Saturday, June 16, 2007

2 am and I disappeared for a moment.

I have toyed with the idea of subscribing to the New Yorker but have not, only because on a weekly basis, I watch the pile of New York magazines pile up unread already, that I feel I shouldn't add to the waste.

But I bought this week's issue - the summer fiction issue - because it holds a bunch of big names - Denis Johnson, Edwidge Danticat, Junot Diaz, to name a few. I'd heard Johnson's piece "1966" was fantastic, and was forwarded a bootleg copy, so I went ahead and forwarded that along to someone else I know who likes Johnson, asking him if he'd read it yet. He replied and recommended the Miranda July piece instead. Highly.

Okay. I confess. I don't know anything about Miranda July. In fact, her name only sounded vaguely familiar because NYMag's Agenda email sent out something about her reading recently (I guess to promote her new book). I'm not sure if she's someone I should know (and certainly, I will now be keeping an eye out), but I am not nearly as well-read as I should be, so maybe it's just me. I don't know her. Her name means nothing to me. I can't connect her with anything. So, her story would never have been a story I flipped to first.

Had it not been for the recommendation by someone whose literary taste I trust implicitly.

So. Sitting on a bus back to Jersey at 2 am. Under a dark orange glow of a small bus light, I start reading. Somewhere on the second page of the work, I smell the acidic, unmistakable smell of bile and leftover pizza - oh yes, someone upfront puked straight into the aisle (as an aside, don't you hate that? I mean, if you're going to puke, can you do it in the back so that we don't all have to cross over your chunks as we exit? But anyway...). Nonetheless, I keep reading. The girl next to me is eating Baked Lays. But I forgot I'm hungry. Windows open and cold air whips the corners of the pages. People are grumbling. But I am reading.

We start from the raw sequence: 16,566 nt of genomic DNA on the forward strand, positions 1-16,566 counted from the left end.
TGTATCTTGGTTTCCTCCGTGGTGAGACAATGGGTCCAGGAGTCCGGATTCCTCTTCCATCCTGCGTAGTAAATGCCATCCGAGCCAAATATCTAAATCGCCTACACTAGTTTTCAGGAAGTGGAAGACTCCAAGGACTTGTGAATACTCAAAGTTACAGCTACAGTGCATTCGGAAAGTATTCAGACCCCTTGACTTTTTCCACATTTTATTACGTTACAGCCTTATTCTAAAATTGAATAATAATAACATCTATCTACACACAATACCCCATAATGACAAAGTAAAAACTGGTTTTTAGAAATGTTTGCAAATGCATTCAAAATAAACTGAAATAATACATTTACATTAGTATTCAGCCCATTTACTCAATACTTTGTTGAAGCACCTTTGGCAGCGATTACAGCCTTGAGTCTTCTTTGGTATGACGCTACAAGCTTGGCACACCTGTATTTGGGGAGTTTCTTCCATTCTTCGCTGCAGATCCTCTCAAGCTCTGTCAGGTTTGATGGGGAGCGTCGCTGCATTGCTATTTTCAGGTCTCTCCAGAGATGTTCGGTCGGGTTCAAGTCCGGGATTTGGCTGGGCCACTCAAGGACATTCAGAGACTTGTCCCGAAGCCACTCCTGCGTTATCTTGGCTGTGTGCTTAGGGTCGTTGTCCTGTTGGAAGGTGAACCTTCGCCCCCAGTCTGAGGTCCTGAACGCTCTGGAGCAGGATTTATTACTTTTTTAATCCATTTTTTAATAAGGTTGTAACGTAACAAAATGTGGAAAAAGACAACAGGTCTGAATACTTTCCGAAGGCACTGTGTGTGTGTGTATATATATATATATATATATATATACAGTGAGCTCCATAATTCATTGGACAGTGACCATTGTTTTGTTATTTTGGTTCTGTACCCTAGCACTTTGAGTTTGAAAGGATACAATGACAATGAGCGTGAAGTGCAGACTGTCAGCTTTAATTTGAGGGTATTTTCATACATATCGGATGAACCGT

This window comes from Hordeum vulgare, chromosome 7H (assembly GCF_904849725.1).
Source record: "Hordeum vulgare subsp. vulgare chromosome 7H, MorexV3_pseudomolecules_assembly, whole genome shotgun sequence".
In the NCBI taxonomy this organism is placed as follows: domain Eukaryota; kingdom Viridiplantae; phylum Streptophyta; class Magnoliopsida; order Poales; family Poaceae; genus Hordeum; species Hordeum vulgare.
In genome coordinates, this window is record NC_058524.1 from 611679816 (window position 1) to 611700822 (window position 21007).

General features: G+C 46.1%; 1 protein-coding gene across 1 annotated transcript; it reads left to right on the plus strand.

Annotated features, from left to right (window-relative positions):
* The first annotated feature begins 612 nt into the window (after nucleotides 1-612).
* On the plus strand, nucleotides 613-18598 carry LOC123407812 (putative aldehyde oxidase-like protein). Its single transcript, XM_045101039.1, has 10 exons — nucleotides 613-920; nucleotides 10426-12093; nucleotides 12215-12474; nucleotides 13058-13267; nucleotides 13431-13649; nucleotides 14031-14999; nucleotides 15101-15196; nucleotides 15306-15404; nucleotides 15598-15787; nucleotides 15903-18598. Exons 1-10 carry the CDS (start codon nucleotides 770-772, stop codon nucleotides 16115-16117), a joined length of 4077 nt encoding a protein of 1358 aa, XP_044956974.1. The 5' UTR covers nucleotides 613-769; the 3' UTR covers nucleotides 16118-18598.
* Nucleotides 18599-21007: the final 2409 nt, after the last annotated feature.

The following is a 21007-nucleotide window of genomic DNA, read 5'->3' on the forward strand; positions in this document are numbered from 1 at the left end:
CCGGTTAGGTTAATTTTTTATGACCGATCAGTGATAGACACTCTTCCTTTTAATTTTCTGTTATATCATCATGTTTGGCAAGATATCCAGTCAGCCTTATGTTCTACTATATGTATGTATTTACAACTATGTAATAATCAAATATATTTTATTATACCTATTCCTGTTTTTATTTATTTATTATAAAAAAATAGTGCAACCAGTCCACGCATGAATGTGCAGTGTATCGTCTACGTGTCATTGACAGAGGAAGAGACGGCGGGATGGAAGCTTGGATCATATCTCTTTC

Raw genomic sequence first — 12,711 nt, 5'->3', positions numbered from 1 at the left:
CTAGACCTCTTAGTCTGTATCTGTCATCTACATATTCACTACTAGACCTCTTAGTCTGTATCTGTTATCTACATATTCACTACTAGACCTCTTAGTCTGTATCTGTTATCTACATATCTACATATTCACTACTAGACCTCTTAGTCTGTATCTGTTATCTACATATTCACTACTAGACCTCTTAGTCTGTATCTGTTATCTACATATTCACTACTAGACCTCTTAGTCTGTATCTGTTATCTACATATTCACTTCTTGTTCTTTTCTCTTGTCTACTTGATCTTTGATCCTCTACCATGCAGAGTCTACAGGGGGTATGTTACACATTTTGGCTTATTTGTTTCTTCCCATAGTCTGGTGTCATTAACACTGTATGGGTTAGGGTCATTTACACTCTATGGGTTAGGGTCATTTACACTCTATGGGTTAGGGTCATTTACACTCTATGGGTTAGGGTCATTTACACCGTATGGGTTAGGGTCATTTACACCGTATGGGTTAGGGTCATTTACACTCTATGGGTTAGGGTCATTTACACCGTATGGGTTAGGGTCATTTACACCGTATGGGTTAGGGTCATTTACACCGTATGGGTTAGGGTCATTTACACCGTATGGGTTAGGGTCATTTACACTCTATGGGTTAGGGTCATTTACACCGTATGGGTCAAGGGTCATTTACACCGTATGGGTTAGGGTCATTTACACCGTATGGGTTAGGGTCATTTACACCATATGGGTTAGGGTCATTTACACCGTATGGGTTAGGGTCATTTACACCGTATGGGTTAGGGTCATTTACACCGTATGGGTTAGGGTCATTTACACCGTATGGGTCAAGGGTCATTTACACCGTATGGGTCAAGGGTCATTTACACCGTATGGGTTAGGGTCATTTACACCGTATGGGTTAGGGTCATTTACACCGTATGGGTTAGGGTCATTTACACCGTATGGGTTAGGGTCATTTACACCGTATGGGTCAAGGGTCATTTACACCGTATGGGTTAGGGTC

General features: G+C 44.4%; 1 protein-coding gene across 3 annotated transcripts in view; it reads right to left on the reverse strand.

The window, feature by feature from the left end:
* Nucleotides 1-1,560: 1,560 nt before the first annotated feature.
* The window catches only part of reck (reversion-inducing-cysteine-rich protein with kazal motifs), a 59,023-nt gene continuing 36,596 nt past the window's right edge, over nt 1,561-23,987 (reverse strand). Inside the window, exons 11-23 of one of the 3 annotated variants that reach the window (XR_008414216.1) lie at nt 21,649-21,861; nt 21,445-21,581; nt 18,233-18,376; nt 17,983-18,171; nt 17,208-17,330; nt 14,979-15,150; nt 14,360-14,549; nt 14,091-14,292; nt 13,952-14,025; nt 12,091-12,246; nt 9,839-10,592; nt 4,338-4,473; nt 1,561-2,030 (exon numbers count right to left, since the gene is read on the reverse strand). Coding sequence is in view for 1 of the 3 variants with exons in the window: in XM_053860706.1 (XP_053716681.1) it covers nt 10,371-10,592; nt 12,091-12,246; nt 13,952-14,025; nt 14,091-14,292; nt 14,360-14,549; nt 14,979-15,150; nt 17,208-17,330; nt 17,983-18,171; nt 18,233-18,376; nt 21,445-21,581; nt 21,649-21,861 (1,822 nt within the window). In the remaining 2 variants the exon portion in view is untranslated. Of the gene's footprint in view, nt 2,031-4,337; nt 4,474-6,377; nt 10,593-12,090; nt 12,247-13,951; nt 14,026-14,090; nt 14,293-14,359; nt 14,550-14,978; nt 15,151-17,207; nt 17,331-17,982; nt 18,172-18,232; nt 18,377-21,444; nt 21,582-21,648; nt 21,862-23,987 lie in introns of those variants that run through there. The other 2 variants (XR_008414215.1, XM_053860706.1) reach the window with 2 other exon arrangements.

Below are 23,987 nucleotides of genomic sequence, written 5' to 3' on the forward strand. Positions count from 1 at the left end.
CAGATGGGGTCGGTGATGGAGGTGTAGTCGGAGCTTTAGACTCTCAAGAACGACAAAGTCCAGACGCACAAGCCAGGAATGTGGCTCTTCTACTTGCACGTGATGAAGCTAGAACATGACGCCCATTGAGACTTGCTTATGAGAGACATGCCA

Third page - starting from the obscenely large bold W down to "No."

"And I'll know what you mean. We'll know the secret meaning." My heart gives a little tug.

I asked myself if I would kill my parents to save his life, a question I had been poising since I was fifteen.
My throat catches, feels my heart just squirming.

It was him. Except that it wasn't him, because there was no voice in his eyes; his eyes were mute. He was acting. I said my line. And then it all cracks. Just a little bit. A missed breath not taken. A missed beat not in rhythm. Nothing lost, nothing that anyone would regret not having occurred. But for a second there, for that one and a half columns of words - I was bought.

I don't want to talk about this, or deconstruct it, or tell you what I think it meant or why it touched me the way it did. I don't even want to tell you the plot if you haven't read it yet. I just wanted to record, for myself, for a second, what cut through to me early this Saturday morning, through the puke and the chips and the smells and the sounds and the wind and the dark and the ghetto orange-y glow. Just a column and a half of words, and if you really want to be precise, I was bought by about a paragraph. Why do I want to be a writer? It has everything to do with these few lines right here.

The story is "Roy Spivey". The author is Miranda July. The magazine is The New Yorker and it is the June 11/18 2007 issue. Read it. I don't know if you like what I like, but if you have a chance, please read it.

2 am and I was sold. 2 am and I was lifted and crushed all at the same time - maybe I'll never do this for someone else/all I ever want to do in life is do this for someone else.

And that, my friends, is me dropping out of character for a moment here.

p.s. But I did just check out her website for her new collection. And maybe it's because it's late, but it cracked me up.

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